Arts Desk

For D.C. Artists, It’ll Either Be a Straight or a Flush

Here we go again—another new plan to bring exposure to the area's art scene. But this time it'll be different. This time it isn't another gallery combing area colleges looking for top talent, or major art collectors investing capital in area projects. This time we won't find artrepreneurs hosting art parties or establishing biennial come-one-come-all exhibitions. Nope! Wanna learn about D.C. artists? According to artist Dione Goyette, all it takes is a game of 52-card pickup.

Goyette, of Davidson, N.C., is looking for D.C. artists. She creates Art in Hands card decks, and she wants to create a D.C.-artist-themed set to be sold in area stores. She's already made decks for Charlotte, N.C., and Portland, Ore., and Goyette says she's shooting to release D.C. and Chicago decks by late spring next year. The intentions are good: promote area artists via environmentally friendly means (and make a buck).

But some of the featured artists don't seem to be working with a full deck.

Charlotte and Portland, like D.C., are filled with great artists and buzzing art scenes. However, few of the works in Goyette's sets look like anything you'd want to hang on your wall; most look like bad Dana Ellyns. So, an artist like Charlotte’s Patrick Glover gets lost in the shuffle of eye-sores. Since those initial decks were created with the aid of Craiglist ads,  larger-name artists like Charlotte's Jamie Franki (check your nickels) completely missed the call—or ignored it. Why might that be?

Getting D.C. artists to submit work to a project creating a deck of 52 (plus two jokers) will likely be met with consternation about the damage to professionalism and integrity. We recently saw similar objection to The Washington Post's "Real Art D.C." "contest." This is an understandable attitude, but it's also a little disappointing. After all, how better to appreciate a Tim Tate sculpture, or a painting by Erik Thor Sandberg, than by scoring a trick in a game of euchre? OK, there are better ways, but humor me for a minute. Major museums aren't worried about the integrity of a work of art when it is reduced to fit a mouse pad, T-shirt, post card, or coffee mug, so why should artists working hand-over-fist have that concern? If the public won't fill a museum—except to see Norman Rockwell—then maybe we can fill their eyes with art every time they try for a full house.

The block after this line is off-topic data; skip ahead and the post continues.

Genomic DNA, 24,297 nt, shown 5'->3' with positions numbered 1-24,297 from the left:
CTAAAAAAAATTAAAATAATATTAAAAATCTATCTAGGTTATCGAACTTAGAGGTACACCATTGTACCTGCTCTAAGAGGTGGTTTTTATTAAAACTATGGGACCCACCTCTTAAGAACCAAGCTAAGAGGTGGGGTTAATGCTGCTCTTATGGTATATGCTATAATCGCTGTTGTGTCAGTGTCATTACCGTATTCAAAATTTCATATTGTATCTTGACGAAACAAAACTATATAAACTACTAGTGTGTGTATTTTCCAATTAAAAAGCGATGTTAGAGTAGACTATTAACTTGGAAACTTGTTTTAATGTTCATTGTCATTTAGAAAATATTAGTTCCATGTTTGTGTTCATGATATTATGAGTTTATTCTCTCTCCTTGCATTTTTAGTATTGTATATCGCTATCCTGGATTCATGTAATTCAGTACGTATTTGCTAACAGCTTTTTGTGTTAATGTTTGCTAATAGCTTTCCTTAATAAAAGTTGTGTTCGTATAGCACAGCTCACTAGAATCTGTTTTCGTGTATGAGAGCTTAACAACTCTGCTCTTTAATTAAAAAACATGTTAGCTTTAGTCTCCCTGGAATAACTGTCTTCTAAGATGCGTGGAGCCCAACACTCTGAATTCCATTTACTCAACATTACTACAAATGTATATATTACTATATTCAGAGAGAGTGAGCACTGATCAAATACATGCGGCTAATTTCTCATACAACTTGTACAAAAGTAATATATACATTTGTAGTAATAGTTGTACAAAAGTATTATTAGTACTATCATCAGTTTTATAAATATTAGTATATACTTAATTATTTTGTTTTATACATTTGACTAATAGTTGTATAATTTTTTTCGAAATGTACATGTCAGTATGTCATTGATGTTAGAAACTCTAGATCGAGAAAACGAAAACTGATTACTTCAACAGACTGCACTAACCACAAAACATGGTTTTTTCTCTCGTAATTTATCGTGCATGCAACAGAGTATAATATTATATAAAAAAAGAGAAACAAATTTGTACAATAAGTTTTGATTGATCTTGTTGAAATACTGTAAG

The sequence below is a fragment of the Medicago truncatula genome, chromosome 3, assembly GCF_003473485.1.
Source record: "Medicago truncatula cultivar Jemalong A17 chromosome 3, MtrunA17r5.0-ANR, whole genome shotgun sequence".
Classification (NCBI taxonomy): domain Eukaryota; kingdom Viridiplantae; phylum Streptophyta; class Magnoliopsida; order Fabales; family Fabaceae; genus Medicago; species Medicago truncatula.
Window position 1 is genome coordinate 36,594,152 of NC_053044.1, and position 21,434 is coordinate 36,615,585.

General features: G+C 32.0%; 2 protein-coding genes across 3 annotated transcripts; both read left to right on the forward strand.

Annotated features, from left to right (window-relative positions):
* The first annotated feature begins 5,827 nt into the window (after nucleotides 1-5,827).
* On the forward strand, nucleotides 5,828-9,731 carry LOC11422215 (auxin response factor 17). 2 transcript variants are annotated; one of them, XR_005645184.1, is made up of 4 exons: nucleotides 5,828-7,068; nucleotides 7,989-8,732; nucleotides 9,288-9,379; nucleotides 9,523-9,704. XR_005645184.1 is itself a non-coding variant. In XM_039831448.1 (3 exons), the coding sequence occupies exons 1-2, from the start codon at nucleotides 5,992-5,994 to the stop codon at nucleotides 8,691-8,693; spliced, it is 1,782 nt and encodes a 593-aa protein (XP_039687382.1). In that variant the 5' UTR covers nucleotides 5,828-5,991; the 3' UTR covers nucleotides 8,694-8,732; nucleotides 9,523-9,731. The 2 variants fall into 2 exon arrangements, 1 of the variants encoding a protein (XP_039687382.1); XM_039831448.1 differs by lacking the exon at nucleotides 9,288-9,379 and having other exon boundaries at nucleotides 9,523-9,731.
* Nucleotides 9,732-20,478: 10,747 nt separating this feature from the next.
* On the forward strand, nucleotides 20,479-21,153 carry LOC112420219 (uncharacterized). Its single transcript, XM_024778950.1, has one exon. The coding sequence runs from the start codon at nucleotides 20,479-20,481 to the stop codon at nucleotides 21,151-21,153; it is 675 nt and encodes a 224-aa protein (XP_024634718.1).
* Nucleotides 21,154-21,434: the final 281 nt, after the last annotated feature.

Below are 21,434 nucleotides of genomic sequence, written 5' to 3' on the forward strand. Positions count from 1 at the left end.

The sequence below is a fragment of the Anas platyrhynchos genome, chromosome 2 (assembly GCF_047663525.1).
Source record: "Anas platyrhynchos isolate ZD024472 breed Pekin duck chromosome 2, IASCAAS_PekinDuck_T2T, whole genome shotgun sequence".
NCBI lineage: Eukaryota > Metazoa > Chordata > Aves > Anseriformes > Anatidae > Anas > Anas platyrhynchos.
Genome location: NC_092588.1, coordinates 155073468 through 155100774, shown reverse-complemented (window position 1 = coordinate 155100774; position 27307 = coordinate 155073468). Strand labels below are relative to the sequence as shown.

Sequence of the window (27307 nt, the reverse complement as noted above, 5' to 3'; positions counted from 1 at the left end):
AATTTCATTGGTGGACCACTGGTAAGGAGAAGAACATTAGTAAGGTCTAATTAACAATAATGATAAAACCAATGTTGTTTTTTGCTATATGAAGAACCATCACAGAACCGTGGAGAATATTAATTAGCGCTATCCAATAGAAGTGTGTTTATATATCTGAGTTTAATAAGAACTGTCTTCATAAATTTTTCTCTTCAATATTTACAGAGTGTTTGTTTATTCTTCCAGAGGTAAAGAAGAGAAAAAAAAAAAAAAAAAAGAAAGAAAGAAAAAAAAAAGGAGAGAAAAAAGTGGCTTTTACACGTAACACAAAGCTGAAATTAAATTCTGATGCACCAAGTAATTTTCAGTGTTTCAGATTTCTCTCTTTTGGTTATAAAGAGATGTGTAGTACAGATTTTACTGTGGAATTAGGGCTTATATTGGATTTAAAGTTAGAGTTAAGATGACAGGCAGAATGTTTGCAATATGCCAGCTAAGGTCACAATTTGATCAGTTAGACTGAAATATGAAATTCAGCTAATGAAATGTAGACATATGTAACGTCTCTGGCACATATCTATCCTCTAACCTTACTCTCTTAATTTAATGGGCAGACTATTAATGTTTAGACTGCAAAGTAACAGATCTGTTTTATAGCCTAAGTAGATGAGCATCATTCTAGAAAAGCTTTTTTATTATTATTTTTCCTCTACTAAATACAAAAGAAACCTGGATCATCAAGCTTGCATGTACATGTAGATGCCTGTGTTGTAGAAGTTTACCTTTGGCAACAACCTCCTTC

If egos can be cast aside, now's a time for the best of D.C artists to step up. Otherwise, we might be represented by a dreck of cards.

Interested artists can submit work to, along with a short bio and link to a website of work before Nov. 26. Include “Washington, DC Project Artist” in the subject line of the e-mail.

Blog Widget by LinkWithin
  • realdc

    "We recently saw similar objection to The Washington Post's "Real Art D.C." "contest.""